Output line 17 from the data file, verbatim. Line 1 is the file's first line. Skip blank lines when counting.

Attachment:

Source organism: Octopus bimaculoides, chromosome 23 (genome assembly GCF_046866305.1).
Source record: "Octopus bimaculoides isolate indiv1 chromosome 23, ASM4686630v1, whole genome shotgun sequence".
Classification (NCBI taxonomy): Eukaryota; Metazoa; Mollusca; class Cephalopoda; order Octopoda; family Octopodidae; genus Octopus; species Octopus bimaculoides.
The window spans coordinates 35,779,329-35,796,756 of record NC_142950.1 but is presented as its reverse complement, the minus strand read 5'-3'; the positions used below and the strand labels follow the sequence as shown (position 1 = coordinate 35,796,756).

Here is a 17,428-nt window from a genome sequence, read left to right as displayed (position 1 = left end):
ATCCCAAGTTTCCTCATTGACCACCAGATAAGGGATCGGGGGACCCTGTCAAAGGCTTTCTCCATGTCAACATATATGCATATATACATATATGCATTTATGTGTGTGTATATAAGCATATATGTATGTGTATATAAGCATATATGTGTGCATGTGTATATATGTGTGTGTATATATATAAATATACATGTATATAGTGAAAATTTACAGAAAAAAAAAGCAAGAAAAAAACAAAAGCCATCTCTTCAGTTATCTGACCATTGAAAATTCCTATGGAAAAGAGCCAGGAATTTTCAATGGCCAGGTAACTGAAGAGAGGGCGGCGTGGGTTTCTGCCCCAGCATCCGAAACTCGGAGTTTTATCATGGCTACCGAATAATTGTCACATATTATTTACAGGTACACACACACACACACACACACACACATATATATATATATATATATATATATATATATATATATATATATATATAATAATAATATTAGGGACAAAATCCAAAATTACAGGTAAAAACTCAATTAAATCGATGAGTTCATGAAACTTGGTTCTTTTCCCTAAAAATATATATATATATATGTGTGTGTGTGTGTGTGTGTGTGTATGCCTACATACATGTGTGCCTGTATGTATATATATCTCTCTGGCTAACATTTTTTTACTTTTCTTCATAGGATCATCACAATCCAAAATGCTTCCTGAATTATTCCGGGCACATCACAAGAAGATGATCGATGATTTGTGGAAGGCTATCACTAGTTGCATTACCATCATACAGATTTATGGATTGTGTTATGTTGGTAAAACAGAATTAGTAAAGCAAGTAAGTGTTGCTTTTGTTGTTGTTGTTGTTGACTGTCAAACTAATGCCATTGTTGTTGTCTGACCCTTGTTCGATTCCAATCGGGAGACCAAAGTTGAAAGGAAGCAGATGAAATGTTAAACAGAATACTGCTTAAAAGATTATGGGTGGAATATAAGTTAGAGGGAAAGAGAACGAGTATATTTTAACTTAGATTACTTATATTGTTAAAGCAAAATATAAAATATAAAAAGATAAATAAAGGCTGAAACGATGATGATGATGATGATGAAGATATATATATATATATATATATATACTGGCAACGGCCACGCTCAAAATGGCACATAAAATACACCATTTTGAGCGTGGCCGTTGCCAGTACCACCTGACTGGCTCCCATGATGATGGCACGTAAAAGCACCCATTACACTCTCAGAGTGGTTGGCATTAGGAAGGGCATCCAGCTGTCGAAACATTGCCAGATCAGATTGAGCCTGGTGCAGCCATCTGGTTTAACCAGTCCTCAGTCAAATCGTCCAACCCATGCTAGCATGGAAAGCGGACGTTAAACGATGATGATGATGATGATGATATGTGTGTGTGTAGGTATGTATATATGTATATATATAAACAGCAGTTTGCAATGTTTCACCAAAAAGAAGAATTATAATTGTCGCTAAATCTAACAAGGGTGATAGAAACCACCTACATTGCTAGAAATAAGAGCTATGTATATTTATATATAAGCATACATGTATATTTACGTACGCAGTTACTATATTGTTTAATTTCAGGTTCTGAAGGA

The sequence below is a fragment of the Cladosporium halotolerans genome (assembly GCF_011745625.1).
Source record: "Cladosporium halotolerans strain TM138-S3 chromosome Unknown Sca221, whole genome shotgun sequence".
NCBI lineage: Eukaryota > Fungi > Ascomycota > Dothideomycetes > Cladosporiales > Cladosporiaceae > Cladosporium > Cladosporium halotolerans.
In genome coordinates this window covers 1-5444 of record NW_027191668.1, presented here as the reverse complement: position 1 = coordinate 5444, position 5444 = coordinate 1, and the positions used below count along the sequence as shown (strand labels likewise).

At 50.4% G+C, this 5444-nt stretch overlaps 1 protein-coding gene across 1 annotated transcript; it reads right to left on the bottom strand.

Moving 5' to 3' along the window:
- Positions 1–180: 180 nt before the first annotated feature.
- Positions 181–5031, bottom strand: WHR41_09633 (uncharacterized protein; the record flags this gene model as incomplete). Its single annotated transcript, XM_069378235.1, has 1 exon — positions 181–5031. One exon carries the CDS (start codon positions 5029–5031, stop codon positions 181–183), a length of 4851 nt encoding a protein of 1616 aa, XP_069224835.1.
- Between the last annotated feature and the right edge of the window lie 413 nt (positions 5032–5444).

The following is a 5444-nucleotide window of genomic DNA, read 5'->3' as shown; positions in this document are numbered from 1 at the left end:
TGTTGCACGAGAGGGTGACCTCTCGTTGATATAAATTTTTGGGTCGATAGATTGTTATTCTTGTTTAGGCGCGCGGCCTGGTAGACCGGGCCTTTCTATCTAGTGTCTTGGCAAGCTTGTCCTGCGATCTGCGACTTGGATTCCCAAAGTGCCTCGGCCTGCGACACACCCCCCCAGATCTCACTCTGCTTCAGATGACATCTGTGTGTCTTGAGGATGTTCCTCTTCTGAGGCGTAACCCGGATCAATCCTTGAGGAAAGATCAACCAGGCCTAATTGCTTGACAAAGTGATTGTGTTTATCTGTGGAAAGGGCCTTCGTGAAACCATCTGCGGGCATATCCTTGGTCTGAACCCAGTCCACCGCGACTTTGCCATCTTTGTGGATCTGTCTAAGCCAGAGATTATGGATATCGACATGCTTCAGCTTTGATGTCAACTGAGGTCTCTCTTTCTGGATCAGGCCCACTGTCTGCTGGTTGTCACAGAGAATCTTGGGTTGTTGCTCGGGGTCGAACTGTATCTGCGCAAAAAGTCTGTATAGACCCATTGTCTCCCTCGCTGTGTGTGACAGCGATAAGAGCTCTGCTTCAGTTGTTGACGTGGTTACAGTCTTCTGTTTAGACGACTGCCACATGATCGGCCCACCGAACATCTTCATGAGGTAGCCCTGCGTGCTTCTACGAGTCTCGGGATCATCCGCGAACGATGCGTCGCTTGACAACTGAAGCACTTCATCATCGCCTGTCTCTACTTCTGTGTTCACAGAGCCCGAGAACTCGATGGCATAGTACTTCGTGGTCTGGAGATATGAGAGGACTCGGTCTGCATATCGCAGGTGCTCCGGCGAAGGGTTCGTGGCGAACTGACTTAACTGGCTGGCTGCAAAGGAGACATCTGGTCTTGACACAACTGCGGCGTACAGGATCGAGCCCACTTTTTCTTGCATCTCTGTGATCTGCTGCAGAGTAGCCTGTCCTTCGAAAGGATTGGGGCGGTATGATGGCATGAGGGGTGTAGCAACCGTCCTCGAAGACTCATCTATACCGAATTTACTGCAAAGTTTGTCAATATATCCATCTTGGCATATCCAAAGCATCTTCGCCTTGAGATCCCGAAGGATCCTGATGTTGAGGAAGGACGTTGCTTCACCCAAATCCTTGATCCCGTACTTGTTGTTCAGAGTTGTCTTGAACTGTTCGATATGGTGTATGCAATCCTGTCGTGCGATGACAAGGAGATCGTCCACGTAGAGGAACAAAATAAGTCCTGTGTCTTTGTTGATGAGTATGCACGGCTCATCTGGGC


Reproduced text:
TGTTGCACGAGAGGGTGACCTCTCGTTGATATAAATTTTTGGGTCGATAGATTGTTATTCTTGTTTAGGCGCGCGGCCTGGTAGACCGGGCCTTTCTATCTAGTGTCTTGGCAAGCTTGTCCTGCGATCTGCGACTTGGATTCCCAAAGTGCCTCGGCCTGCGACACACCCCCCCAGATCTCACTCTGCTTCAGATGACATCTGTGTGTCTTGAGGATGTTCCTCTTCTGAGGCGTAACCCGGATCAATCCTTGAGGAAAGATCAACCAGGCCTAATTGCTTGACAAAGTGATTGTGTTTATCTGTGGAAAGGGCCTTCGTGAAACCATCTGCGGGCATATCCTTGGTCTGAACCCAGTCCACCGCGACTTTGCCATCTTTGTGGATCTGTCTAAGCCAGAGATTATGGATATCGACATGCTTCAGCTTTGATGTCAACTGAGGTCTCTCTTTCTGGATCAGGCCCACTGTCTGCTGGTTGTCACAGAGAATCTTGGGTTGTTGCTCGGGGTCGAACTGTATCTGCGCAAAAAGTCTGTATAGACCCATTGTCTCCCTCGCTGTGTGTGACAGCGATAAGAGCTCTGCTTCAGTTGTTGACGTGGTTACAGTCTTCTGTTTAGACGACTGCCACATGATCGGCCCACCGAACATCTTCATGAGGTAGCCCTGCGTGCTTCTACGAGTCTCGGGATCATCCGCGAACGATGCGTCGCTTGACAACTGAAGCACTTCATCATCGCCTGTCTCTACTTCTGTGTTCACAGAGCCCGAGAACTCGATGGCATAGTACTTCGTGGTCTGGAGATATGAGAGGACTCGGTCTGCATATCGCAGGTGCTCCGGCGAAGGGTTCGTGGCGAACTGACTTAACTGGCTGGCTGCAAAGGAGACATCTGGTCTTGACACAACTGCGGCGTACAGGATCGAGCCCACTTTTTCTTGCATCTCTGTGATCTGCTGCAGAGTAGCCTGTCCTTCGAAAGGATTGGGGCGGTATGATGGCATGAGGGGTGTAGCAACCGTCCTCGAAGACTCATCTATACCGAATTTACTGCAAAGTTTGTCAATATATCCATCTTGGCATATCCAAAGCATCTTCGCCTTGAGATCCCGAAGGATCCTGATGTTGAGGAAGGACGTTGCTTCACCCAAATCCTTGATCCCGTACTTGTTGTTCAGAGTTGTCTTGAACTGTTCGATATGGTGTATGCAATCCTGTCGTGCGATGACAAGGAGATCGTCCACGTAGAGGAACAAAATAAGTCCTGTGTCTTTGTTGATGAGTATGCACGGCTCATCTGGGC